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Fantasy Focus: What to Watch in the Preseason

The Patriots’ preseason schedule kicks off next week as New England hosts New Orleans on August 9. Here are four critical fantasy angles to keep an eye on as the 2012 Patriots take the field for the first time.

Who will emerge from the battle at RB?

RB is easily the most fluid position on the team. If a true starter emerges, they could command tremendous fantasy value. The RB depth chart thinned out a bit with the recent release of Joseph Addai, but that’s all the clarity we’ve been given on the situation so far. Stevan Ridley appears to have the clearest path to a significant number of carries, but Danny Woodhead and Shane Vereen could cut into that workload. Woodhead is the most trusted back in pass protection, so he should see plenty of playing time when the offense shifts to the shotgun.

The real wild card in the equation here is Vereen. He was drafted ahead of Ridley last year, and his skill set could allow him to carve out a large role in the offense if he shows promise in the preseason. A poor showing by both Vereen and Ridley could open the door for Woodhead to steal a majority of the carries as well. Also, it remains to be seen who will handle the goal line carries. BJGE scored double-digit TDs last year (mainly on 1-yard plunges), so the back who wins that role could turn a tidy profit for fantasy owners.

How much action will Aaron Hernandez see?

Hernandez spent a ton of time on the field last year, in large part because he was New England’s most reliable receiver after Welker and Gronkowski. It will be interesting to see if the additions of Lloyd, Gaffney and Stallworth will cut into his workload at all. Hernandez is a dynamic weapon since he can play a TE/WR/RB hybrid role, but he’s not a lock to match or exceed last year’s great numbers. The Patriots will probably play Hernandez’s role close to the vest in the preseason, but it’s worth watching how much he’s actually on the field and how he might be used.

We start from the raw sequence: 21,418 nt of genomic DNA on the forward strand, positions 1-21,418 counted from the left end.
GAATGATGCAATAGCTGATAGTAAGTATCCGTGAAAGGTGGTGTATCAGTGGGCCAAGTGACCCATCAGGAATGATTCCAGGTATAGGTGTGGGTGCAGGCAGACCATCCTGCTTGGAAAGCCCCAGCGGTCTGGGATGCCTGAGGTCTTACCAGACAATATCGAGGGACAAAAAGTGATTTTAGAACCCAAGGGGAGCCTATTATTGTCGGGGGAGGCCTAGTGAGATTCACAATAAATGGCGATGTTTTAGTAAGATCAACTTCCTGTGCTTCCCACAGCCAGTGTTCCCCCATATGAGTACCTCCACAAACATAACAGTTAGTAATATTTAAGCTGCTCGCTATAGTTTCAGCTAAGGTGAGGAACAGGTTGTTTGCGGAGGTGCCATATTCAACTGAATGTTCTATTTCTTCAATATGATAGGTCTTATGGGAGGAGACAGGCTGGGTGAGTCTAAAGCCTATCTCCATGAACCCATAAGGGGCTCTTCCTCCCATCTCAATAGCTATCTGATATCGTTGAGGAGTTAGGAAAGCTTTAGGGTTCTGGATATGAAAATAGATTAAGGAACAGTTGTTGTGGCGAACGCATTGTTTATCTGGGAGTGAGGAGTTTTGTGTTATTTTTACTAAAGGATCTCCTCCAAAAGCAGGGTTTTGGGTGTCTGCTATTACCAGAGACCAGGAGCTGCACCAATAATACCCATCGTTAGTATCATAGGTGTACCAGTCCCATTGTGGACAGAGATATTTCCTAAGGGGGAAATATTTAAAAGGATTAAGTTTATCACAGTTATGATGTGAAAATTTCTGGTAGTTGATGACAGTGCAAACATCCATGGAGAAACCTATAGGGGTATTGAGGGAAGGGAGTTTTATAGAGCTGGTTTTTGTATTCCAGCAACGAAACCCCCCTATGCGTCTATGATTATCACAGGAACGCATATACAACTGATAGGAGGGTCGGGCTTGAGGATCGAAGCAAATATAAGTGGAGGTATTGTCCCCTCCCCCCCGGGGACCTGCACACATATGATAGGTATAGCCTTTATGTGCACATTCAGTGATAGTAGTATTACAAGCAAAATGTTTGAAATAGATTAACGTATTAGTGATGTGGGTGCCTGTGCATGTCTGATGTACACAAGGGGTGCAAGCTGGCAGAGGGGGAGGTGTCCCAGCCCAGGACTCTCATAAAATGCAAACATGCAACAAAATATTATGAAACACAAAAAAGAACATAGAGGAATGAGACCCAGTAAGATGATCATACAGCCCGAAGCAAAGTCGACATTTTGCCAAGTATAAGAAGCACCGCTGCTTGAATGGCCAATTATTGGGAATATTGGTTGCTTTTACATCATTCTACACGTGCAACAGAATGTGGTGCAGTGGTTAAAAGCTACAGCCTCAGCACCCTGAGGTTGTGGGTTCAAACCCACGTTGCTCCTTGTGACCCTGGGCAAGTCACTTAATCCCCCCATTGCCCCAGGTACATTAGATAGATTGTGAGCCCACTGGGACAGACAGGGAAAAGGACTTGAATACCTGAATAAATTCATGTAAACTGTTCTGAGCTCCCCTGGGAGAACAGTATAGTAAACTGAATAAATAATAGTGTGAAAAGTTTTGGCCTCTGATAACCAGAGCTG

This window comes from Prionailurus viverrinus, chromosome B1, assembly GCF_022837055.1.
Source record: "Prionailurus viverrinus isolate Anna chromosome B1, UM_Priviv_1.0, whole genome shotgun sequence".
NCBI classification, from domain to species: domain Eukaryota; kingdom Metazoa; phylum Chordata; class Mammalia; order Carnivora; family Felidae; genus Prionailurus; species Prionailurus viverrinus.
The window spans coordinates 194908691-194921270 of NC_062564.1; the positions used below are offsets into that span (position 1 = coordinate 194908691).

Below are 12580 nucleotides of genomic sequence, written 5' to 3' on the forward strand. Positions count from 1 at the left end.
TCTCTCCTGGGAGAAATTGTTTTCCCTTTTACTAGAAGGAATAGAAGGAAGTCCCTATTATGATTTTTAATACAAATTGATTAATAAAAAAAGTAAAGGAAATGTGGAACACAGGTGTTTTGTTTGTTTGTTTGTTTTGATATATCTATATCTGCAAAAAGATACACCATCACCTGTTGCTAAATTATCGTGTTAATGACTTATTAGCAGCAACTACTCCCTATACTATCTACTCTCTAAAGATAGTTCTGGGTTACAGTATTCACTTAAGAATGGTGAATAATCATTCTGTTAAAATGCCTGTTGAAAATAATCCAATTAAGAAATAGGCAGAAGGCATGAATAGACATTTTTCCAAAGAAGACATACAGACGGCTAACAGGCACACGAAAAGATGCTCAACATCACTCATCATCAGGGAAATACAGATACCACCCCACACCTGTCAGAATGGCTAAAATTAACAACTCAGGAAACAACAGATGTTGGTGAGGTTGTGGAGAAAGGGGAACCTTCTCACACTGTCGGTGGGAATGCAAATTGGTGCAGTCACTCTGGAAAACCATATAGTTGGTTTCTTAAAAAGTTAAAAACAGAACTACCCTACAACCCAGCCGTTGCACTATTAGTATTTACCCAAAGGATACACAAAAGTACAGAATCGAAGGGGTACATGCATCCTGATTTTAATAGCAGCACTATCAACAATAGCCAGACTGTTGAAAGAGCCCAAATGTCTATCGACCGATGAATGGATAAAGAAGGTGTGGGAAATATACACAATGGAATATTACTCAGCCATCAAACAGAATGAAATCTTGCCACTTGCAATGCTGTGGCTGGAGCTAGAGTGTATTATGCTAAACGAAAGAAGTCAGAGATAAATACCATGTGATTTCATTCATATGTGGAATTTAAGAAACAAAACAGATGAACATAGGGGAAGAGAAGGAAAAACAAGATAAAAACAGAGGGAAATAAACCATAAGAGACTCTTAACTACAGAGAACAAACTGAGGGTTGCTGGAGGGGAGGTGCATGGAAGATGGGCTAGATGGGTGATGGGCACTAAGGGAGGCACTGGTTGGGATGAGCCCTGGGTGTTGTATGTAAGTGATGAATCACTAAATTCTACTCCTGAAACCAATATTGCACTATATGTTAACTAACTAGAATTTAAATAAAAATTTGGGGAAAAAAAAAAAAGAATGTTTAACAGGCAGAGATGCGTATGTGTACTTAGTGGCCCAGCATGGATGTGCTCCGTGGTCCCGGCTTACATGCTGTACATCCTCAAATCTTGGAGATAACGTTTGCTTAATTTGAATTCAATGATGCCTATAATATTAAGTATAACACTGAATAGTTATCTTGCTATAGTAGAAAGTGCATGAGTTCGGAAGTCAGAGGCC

In most drafts, Hernandez is going in the 6th or 7th round. That’s in the same neighborhood as Jermichael Finley and Vernon Davis. If you’re going to pay that kind of price, you need to be sure he’s on the field for more than half of the team’s offensive snaps.

Has the defense improved?

One factor that is often overlooked in draft rooms are the 11 guys who line up on the other side of the field in practice. Since a team with a bad defense will be forced to throw more often, it’s generally a good idea to lean toward wide receivers and quarterbacks on teams that are expected to give up a lot of yards and points. The opposite holds true for RBs; you’d much rather own a back who will be salting away big leads in the second half instead of blocking in pass protection.

The Patriots were the perfect example of this concept over the past two years. The Patriots did a lot of work in the offseason to improve their defense, and several young players will have the benefit of a full training camp as opposed to last year’s abbreviated meet-and-greet. The potential for significant improvement in 2012 is high.

Are you going to avoid Brady, Welker or Gronkowski entirely if the defense looks great in fake games? Probably not. They are tremendous talents that will produce regardless of the circumstances. But if the defense looks like a Top 10 unit, it would be wise to bump New England RBs up a few spots on your cheat sheets and temper your expectations for some of the second-tier options (Hernandez, Branch, etc.) in the passing game.

Is there chemistry between Lloyd and Brady?

While the RB competition will be the main attraction, watching the interaction between Brady and Lloyd should be equally fascinating. How often is he the first or second read? Does Brady trust him to get the ball on deep routes? Are there any miscommunications? Do they give him any looks in the red zone? Drafting Lloyd this year comes with little margin for error. On average, he’s going around the 5th-7th round in most standard drafts. That lines him up as a WR2, on a par with consistent, high-upside receivers like Jeremy Maclin and Antonio Brown. Based on the number of mouths to feed in the Patriots offense, it will be tough to squeeze much value out of Lloyd’s draft position. The pendulum could swing back in his favor if he sees an appreciable number of targets in the preseason and appears to be on the same page with Brady.